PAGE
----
by Hannah Adamson
Sitting in the kitchen with my 92-year-old grandfather, listening to stories about driving tractors, plucking strawberries and carrying water from the well, I am reminded of the challenges and lessons embedded in my family’s past. While Grandad may not understand iPhones or the internet, he knows more about life than I possibly could at 17. With this in mind, I feel it is invaluable for teens like myself to take time to listen to our own histories and spend time with family. Continue reading
Girls aged 11 to 13 are invited to explore nutrition, yoga, positive body image and creativity during a weeklong teen yoga camp at Roots & Wings Facilitating Healing, conveniently located by the Quakertown high school. The camp runs from 1 to 4 p.m., July 9 through 13.
Led by Roots & Wings owner Hillery Woods Siatkowski, LMT, RYT-200, the girls will have a daily yoga practice exploring themes of art, ecology and wellness. Activities include wildcrafting herbs, meditative mandala making, self-care practices and building healthy relationships.
Last month, I talked about the stress that is placed on teens that are striving for academic achievement while simultaneously excelling in extracurricular activities. They want to get into a good college, follow their dreams, build a future and ultimately become “successful” adults. While these things may be important, growing up is not all about getting somewhere or becoming someone. We need to take time to find joy in the present moment, otherwise the journey to adulthood becomes overwhelming and loses its purpose.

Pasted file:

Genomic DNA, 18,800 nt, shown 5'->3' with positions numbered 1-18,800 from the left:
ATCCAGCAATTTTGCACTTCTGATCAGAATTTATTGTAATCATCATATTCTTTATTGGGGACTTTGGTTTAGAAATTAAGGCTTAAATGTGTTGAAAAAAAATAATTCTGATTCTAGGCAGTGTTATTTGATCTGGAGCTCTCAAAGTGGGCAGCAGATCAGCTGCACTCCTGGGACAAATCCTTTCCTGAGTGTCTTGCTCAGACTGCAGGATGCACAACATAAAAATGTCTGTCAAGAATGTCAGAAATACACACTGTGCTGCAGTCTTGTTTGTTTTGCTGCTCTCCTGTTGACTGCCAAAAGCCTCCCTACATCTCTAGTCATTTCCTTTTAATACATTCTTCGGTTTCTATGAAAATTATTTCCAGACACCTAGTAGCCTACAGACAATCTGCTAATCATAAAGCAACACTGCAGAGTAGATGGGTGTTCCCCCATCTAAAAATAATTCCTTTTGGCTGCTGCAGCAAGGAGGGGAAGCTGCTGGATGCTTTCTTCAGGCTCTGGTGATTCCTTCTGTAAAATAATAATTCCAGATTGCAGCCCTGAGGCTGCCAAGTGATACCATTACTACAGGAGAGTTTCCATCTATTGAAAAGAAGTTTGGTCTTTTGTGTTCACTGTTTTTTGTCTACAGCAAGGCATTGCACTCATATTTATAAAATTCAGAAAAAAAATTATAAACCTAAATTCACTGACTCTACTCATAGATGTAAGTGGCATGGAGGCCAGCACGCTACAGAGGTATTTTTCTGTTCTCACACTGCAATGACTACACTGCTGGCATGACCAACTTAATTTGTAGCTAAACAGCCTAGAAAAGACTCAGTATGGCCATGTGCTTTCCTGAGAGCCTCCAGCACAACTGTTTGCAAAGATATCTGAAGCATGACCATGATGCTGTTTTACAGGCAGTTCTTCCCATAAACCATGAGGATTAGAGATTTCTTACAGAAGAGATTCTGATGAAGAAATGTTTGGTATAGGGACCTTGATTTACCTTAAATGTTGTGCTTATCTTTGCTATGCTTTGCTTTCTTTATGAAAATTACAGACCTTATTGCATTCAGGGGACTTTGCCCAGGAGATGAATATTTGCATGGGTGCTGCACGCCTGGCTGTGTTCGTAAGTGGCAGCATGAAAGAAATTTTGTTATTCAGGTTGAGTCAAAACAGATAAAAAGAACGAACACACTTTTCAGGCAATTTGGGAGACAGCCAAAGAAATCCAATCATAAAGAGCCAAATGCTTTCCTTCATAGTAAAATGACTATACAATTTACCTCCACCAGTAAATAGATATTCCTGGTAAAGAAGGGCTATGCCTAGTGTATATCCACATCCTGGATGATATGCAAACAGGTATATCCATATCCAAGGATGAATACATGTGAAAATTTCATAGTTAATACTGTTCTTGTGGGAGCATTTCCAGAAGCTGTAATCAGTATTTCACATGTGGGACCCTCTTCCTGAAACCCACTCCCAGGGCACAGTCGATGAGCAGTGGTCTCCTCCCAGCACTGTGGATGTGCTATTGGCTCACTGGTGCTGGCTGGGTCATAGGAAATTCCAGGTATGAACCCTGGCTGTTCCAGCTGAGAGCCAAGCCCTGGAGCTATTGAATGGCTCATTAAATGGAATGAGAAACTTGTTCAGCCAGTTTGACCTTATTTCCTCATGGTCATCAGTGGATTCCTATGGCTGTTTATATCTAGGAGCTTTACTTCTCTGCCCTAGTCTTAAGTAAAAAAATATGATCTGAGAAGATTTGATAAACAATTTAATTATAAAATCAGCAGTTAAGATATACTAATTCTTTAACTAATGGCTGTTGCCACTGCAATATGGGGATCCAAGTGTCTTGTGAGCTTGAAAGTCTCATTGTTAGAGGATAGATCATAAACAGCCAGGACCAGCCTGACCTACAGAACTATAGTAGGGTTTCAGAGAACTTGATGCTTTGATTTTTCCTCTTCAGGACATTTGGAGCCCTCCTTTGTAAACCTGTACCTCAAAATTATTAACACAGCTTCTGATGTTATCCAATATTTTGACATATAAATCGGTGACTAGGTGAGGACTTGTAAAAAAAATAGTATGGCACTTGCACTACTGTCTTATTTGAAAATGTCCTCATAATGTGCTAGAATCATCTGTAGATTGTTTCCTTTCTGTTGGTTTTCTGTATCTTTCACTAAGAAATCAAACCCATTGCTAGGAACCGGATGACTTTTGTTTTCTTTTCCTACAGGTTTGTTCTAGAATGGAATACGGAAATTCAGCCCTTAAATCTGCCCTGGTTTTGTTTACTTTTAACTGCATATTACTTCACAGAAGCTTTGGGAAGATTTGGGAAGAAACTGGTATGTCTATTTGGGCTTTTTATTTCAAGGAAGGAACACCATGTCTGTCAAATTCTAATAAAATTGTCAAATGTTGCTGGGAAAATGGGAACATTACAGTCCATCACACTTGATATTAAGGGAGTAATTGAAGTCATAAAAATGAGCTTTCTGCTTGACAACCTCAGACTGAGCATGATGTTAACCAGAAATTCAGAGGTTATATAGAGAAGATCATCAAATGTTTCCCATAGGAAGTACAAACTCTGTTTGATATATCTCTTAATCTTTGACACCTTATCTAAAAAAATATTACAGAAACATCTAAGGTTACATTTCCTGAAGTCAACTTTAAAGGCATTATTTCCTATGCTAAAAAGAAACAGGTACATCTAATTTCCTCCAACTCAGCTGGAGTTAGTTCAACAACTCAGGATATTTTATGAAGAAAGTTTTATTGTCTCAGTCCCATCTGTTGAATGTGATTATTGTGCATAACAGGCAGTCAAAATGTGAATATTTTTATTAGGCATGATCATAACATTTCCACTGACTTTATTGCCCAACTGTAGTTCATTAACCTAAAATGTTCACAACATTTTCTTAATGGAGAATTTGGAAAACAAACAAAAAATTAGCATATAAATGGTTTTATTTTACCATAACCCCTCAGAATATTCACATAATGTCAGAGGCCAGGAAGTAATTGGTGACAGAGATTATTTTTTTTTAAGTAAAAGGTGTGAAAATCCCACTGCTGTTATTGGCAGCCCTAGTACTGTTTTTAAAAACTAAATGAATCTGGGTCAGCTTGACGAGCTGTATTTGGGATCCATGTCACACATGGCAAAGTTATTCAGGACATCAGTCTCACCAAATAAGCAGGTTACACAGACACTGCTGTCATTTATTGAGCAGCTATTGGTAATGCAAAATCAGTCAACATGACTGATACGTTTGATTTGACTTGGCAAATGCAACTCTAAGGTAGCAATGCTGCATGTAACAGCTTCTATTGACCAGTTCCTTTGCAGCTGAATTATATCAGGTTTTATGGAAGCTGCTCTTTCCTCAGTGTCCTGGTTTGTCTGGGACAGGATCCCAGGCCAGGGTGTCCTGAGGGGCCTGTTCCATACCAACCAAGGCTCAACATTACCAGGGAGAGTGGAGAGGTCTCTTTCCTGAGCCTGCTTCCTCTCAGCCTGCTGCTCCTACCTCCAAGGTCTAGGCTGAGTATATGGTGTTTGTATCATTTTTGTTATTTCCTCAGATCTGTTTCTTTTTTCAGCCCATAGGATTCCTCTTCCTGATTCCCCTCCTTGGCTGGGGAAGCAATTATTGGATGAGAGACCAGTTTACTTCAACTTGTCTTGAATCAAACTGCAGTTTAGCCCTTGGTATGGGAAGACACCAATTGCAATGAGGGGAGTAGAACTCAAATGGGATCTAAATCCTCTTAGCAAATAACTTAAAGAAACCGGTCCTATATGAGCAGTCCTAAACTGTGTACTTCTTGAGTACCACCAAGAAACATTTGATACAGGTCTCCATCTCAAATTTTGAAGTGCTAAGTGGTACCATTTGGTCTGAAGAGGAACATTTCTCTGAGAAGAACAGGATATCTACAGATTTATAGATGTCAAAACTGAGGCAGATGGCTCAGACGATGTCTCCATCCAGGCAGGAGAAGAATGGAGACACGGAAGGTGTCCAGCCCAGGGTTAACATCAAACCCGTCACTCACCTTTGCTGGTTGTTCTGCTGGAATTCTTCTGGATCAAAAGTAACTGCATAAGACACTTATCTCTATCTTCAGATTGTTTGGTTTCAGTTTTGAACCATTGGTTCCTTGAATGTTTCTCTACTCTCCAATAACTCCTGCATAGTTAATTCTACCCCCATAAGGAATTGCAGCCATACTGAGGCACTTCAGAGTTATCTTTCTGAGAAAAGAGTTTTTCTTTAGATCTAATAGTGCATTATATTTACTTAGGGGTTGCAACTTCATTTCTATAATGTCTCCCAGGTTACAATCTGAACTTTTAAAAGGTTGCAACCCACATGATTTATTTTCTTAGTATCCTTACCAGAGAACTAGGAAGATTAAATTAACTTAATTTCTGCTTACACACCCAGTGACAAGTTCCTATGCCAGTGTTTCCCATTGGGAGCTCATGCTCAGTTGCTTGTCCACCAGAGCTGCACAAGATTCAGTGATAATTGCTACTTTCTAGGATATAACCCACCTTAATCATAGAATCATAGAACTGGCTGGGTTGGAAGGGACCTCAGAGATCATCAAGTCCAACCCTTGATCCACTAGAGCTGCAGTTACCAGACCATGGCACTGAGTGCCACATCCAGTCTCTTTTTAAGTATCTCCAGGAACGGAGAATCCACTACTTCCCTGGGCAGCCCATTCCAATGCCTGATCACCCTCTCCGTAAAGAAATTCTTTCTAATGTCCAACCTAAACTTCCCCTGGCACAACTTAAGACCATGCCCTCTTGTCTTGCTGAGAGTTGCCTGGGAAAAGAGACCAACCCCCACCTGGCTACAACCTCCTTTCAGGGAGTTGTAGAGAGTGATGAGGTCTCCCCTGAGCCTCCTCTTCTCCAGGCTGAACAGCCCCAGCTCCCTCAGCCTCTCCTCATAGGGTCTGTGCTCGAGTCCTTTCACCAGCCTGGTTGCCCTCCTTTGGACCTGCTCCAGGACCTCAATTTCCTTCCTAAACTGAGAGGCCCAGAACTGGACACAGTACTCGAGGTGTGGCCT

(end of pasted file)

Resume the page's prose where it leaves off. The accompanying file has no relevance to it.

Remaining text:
by Hannah Adamson
One of the common phrases I hear at school is, “Ugh, I’m so stressed out,” so I took a closer look as to why. High school is a difficult bridge between childhood and adulthood, with teen stress stemming from many factors, most notably academic and social concerns.
Academics are rigorous, with challenging curriculums, large amounts of homework and standardized tests. Working to succeed becomes especially difficult when mixed with a multitude of extracurricular commitments, such as clubs, sports, performance groups, jobs and more. It is not uncommon for teens to arrive home at six or seven o’clock and still have two or three hours of homework to complete for the next day. On top of this daily time crunch, many teens are also concerned about the future—whether intended or not, teens feel the pressure to know what career path and/or college they should choose.